Science fiction anthology story. Indestructible iron bar falls out of thin air. It transfers this property to all it touches. Wars end as no more weapons can be made.

  • 3
    This is probably enough for someone who has read the story, but some additional details could be quite helpful. Can you remember the details of any other stories in this anthology? Was the bar really iron, or some sort of alien metal?
    – Adamant
    Oct 14, 2016 at 5:54
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    Could you please provide more details? Or at least complete sentences?
    – SQB
    Oct 14, 2016 at 7:35
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    I don’t know…this is terse, but very specific.
    – Adamant
    Oct 14, 2016 at 8:40
  • @Adamant Since the OP does not respond, would you mind explaining to me what "this property" refers to? Does the whole planet turn into indestructible iron bars? If no more weapons (or anything else?) can be made, are there not enough stockpiled for a good sized war? Do the existing weapons turn into iron bars? (Obviously I haven't read the story.)
    – user14111
    Oct 14, 2016 at 9:22
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    @user14111 - I assumed the property was transferred to all the metal it touched. Otherwise, as you say, the OP would have written “the world is destroyed as everything turns to iron.” In any case, this has now been answered, so I think my belief about its specificity was pretty much correct. When I saw it, I knew that I could have answered it if I had read the book. I’ve voted to reopen.
    – Adamant
    Oct 14, 2016 at 19:15

1 Answer 1


The story you're thinking of is Juggernaut by A. E. van Vogt. Click on the link to see a list of all the anthologies it's been collected in. I read it in The Best of A. E. van Vogt.

The story starts when A hand reached out of nothingness and drops an iron bar into someone's living room. The bar goes to a scrap dealer where a while later steel starts coming out of the furnaces that is too hard to work. This ultrahardness transfers to any other steel in contact with the ultrahard steel.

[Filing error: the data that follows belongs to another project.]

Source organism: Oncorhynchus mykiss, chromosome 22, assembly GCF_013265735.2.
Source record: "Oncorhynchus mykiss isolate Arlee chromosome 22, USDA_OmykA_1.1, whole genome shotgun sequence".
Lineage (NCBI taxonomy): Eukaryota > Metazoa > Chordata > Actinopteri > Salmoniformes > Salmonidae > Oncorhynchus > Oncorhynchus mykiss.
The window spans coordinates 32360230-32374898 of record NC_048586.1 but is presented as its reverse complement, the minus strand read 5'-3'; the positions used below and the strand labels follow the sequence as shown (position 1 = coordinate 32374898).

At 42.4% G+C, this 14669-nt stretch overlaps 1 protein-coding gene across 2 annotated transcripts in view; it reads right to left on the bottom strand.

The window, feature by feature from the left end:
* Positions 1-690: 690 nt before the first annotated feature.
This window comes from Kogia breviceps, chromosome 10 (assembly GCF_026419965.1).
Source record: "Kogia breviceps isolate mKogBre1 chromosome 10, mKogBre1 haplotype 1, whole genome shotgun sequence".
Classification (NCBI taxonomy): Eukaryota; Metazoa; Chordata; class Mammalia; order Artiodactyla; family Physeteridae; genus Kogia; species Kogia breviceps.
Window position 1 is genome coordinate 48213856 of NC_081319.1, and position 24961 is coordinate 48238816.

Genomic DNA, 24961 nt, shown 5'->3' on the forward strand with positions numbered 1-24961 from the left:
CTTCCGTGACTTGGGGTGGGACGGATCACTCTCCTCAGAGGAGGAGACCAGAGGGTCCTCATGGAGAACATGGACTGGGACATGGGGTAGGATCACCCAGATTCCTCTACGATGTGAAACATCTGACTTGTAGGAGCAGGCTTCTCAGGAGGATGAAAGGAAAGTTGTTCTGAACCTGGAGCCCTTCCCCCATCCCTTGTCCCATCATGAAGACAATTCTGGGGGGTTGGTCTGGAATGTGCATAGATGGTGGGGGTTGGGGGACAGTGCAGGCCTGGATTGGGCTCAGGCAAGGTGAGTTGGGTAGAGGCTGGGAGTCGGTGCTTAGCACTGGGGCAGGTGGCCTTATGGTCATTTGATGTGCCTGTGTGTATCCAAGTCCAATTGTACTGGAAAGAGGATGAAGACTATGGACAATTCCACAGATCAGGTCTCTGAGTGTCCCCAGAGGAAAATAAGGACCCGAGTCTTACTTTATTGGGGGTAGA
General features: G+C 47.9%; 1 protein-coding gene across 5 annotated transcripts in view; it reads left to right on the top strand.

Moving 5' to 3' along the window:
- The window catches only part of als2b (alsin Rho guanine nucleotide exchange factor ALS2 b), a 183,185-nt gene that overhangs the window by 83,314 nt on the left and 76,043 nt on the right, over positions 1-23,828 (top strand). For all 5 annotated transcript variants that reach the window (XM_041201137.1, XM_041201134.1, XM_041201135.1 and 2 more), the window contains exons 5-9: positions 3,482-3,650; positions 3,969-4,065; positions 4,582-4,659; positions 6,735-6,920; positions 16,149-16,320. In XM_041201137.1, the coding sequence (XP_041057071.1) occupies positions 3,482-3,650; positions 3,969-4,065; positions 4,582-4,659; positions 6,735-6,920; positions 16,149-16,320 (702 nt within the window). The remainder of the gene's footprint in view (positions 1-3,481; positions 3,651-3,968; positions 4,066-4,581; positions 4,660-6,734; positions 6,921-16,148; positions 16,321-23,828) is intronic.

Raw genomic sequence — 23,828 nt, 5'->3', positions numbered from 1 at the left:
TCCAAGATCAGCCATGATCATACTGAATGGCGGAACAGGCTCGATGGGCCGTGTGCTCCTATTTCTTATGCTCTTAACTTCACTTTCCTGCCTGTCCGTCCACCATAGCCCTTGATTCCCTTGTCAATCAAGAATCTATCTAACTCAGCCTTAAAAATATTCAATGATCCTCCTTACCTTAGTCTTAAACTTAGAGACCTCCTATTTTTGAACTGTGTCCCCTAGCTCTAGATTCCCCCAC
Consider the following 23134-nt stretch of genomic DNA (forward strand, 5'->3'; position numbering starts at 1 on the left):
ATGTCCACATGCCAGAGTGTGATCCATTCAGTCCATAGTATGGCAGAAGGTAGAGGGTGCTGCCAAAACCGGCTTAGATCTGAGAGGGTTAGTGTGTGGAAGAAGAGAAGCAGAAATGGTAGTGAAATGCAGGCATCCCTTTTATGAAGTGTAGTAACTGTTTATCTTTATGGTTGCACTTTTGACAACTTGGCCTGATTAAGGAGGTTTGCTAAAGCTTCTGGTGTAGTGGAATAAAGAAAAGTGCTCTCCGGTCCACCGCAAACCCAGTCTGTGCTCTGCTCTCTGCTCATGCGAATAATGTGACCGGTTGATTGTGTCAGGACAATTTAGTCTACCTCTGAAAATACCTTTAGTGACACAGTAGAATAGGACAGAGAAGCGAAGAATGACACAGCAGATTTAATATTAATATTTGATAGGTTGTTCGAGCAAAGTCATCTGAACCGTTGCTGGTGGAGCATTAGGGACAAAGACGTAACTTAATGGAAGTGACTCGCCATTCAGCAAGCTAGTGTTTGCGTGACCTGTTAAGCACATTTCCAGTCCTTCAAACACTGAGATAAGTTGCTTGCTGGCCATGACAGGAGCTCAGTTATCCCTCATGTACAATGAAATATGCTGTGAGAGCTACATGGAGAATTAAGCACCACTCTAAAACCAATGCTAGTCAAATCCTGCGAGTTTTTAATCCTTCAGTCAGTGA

The story is set in 1943, and the US drop samples of the steel in Germany to infect the German production with the ultrahard steel. The point is that the Germans had no steel reserves so once all their steel was contaminated their steel production would stop and they would be unable to make more weapons. The US had a big reserve of uncontaminated munitions, so they were inevitably going to win the war. Once all steel was contaminated no more weapons could be made and all war would end.

Van Vogt's notes on the story say he read a book on steel production to try to make the story sound authentic. Unfortunately he read a British book and in the story he used British terminology that confused his American readers. From the introduction to The Best of A. E. van Vogt:

Another example: I read an entire text book on the production and manufacture of steel and its by-products. I used the terminology in a little short story, titled, “Juggernaut”.
To my dismay, a reader wrote in with a puzzled appraisal, stating that I seemed to know something about the subject; but that, as a steel man himself, he had to report that he had never heard any of the terms.
It developed that I had read a book about British steel production.


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